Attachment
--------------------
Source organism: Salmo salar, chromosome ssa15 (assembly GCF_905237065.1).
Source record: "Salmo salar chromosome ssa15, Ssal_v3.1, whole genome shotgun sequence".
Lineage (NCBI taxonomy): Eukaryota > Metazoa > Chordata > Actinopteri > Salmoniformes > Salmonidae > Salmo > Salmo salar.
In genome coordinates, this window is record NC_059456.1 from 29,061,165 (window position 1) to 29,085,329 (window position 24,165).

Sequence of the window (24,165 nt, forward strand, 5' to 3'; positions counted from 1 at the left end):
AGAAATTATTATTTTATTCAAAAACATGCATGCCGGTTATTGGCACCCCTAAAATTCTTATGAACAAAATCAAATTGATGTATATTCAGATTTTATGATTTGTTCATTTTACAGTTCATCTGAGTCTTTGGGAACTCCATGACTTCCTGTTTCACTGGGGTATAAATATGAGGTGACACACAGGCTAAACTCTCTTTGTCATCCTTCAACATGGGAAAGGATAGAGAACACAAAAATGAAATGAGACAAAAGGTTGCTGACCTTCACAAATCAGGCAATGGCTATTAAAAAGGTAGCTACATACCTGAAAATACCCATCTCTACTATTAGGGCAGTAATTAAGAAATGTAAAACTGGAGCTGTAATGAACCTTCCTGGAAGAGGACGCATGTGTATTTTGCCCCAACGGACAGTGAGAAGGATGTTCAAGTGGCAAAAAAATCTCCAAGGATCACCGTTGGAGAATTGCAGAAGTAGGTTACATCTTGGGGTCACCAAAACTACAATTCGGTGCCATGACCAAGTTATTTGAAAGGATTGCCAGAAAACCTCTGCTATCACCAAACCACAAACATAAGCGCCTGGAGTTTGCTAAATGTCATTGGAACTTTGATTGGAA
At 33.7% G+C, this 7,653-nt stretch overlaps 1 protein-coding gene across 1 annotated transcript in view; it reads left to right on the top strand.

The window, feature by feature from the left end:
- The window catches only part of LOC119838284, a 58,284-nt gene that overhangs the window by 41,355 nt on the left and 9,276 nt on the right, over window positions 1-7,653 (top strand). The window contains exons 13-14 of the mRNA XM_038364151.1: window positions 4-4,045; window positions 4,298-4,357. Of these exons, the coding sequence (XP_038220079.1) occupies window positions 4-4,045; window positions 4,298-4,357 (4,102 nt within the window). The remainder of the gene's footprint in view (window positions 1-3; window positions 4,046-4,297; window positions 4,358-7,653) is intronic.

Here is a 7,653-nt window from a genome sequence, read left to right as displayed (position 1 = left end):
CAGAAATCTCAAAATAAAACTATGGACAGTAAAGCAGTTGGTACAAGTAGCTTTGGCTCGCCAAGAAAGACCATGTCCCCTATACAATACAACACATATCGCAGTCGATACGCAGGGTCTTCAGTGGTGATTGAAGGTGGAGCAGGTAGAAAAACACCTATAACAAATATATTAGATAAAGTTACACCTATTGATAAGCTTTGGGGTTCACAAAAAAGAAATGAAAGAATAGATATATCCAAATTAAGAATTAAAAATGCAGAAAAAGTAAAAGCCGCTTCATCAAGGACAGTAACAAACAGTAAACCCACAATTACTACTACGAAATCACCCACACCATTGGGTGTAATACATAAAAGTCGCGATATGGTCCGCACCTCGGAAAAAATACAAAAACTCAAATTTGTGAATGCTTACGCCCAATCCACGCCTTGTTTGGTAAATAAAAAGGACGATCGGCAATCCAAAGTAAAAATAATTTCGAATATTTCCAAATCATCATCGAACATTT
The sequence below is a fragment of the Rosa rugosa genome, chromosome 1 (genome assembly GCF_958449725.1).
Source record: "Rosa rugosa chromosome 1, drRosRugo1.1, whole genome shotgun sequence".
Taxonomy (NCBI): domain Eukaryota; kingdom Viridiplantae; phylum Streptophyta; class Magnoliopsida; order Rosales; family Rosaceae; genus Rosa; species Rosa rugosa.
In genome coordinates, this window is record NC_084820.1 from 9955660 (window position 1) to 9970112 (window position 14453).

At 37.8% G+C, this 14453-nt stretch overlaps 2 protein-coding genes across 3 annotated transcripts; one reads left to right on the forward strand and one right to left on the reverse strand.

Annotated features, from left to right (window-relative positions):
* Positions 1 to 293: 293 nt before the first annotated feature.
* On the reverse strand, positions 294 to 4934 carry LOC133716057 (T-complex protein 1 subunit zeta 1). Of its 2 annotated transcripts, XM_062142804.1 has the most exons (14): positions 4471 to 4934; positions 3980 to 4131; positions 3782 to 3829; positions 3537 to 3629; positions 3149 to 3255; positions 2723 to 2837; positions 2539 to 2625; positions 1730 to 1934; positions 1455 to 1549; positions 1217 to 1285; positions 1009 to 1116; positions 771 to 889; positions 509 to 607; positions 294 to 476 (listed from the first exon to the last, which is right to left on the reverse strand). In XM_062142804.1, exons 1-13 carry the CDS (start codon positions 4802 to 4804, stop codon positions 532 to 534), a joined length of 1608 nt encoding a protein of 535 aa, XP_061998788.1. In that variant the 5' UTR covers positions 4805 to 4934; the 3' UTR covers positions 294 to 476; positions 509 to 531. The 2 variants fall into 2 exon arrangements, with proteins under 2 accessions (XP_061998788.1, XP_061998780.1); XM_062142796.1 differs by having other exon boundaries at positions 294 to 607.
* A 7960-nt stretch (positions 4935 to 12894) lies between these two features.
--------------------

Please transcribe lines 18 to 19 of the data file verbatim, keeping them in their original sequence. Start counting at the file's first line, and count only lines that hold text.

* Positions 1 to 293: 293 nt before the first annotated feature.
* On the reverse strand, positions 294 to 4934 carry LOC133716057 (T-complex protein 1 subunit zeta 1). Of its 2 annotated transcripts, XM_062142804.1 has the most exons (14): positions 4471 to 4934; positions 3980 to 4131; positions 3782 to 3829; positions 3537 to 3629; positions 3149 to 3255; positions 2723 to 2837; positions 2539 to 2625; positions 1730 to 1934; positions 1455 to 1549; positions 1217 to 1285; positions 1009 to 1116; positions 771 to 889; positions 509 to 607; positions 294 to 476 (listed from the first exon to the last, which is right to left on the reverse strand). In XM_062142804.1, exons 1-13 carry the CDS (start codon positions 4802 to 4804, stop codon positions 532 to 534), a joined length of 1608 nt encoding a protein of 535 aa, XP_061998788.1. In that variant the 5' UTR covers positions 4805 to 4934; the 3' UTR covers positions 294 to 476; positions 509 to 531. The 2 variants fall into 2 exon arrangements, with proteins under 2 accessions (XP_061998788.1, XP_061998780.1); XM_062142796.1 differs by having other exon boundaries at positions 294 to 607.